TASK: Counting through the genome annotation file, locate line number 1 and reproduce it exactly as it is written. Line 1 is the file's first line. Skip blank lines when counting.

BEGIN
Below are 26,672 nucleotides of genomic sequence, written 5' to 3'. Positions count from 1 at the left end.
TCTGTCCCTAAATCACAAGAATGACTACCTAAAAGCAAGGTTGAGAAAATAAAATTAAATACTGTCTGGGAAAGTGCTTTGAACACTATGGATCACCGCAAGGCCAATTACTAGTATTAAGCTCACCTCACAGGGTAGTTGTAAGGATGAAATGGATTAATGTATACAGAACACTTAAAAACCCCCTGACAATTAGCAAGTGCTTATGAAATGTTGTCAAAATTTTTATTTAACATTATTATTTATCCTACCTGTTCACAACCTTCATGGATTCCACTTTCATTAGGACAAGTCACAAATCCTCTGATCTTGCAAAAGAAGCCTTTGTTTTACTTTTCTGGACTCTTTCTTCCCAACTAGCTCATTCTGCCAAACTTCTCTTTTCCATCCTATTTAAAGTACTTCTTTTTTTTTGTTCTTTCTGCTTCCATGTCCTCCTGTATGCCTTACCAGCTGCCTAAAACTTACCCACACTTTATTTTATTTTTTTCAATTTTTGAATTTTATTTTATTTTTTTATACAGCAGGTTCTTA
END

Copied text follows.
Below are 26,672 nucleotides of genomic sequence, written 5' to 3'. Positions count from 1 at the left end.